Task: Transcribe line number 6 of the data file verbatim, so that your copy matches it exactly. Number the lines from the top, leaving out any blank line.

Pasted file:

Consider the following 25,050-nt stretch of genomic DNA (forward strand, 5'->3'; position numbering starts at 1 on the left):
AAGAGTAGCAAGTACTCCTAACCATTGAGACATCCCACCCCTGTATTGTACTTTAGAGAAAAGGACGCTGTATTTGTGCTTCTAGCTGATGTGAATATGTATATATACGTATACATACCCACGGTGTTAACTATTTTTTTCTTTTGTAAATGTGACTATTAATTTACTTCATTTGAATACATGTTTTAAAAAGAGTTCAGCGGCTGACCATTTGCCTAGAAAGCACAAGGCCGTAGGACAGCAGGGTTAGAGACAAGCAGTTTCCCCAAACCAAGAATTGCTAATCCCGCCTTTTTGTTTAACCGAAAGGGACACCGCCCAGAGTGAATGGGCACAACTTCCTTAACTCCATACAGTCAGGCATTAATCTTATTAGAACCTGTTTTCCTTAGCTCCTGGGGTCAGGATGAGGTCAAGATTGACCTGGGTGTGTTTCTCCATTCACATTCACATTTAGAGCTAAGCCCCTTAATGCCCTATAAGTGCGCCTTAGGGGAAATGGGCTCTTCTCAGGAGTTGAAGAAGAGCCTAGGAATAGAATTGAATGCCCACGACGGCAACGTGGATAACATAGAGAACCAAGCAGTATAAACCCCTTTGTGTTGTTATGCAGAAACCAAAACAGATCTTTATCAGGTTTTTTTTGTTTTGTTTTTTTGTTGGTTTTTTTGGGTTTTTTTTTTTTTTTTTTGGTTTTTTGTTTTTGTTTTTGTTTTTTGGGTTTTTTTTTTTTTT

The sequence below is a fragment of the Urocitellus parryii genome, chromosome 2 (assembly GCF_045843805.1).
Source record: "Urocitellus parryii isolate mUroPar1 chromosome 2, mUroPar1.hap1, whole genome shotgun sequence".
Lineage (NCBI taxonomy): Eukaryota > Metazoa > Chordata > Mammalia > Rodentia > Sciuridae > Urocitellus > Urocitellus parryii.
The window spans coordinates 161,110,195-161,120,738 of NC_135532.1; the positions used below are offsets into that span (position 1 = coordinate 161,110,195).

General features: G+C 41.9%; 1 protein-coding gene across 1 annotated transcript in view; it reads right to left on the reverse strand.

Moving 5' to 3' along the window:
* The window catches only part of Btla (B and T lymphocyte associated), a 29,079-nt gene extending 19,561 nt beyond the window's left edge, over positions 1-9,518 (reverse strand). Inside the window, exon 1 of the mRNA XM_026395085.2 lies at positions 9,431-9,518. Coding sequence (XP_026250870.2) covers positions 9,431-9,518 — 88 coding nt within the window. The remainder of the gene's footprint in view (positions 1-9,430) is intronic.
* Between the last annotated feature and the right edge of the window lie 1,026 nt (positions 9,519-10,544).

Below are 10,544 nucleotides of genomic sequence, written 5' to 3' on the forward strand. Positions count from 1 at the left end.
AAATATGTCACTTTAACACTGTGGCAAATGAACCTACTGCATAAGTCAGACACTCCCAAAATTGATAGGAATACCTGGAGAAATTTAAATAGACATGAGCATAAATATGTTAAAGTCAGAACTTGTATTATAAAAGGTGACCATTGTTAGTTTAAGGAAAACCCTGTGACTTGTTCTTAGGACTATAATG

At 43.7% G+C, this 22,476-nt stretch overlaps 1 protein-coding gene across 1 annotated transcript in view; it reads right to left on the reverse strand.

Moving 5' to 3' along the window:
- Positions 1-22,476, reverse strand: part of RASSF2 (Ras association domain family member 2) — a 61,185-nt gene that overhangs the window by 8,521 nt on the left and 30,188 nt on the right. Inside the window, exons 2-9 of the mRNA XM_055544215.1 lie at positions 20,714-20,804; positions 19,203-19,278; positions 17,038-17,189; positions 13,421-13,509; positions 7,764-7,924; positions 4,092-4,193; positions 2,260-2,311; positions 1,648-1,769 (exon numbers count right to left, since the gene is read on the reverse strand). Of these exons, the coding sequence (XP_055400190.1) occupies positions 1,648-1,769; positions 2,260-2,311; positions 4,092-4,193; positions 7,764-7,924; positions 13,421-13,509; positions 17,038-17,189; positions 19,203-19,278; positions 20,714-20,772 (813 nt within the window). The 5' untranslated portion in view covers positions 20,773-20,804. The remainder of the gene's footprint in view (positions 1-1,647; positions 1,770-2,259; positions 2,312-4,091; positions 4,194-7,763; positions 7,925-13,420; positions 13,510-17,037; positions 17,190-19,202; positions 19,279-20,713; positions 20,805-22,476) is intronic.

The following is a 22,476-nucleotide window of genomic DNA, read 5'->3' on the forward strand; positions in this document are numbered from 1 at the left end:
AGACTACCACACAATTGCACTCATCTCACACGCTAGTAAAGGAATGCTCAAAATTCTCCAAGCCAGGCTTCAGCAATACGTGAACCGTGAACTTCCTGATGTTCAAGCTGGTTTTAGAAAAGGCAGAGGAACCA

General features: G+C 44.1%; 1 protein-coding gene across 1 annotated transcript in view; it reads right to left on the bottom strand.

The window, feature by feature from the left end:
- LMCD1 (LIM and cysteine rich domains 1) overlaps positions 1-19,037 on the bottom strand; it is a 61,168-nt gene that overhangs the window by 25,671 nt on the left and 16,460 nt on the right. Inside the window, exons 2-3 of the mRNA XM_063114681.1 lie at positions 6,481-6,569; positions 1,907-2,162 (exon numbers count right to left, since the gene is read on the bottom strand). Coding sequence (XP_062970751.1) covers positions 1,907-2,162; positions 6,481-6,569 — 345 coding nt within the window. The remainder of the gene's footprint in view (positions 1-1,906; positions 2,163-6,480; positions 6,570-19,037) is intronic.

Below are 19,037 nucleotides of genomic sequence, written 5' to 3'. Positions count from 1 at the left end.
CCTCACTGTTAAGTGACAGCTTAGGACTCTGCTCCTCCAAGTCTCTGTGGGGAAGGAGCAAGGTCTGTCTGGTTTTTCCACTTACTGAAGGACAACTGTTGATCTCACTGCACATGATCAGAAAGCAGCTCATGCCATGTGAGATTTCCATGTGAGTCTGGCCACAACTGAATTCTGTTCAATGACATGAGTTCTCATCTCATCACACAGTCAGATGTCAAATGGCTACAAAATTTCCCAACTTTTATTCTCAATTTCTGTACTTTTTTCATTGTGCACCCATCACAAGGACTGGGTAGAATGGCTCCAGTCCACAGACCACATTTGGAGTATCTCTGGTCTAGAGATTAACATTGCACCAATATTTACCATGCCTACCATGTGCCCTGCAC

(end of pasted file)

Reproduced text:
The window spans coordinates 161,110,195-161,120,738 of NC_135532.1; the positions used below are offsets into that span (position 1 = coordinate 161,110,195).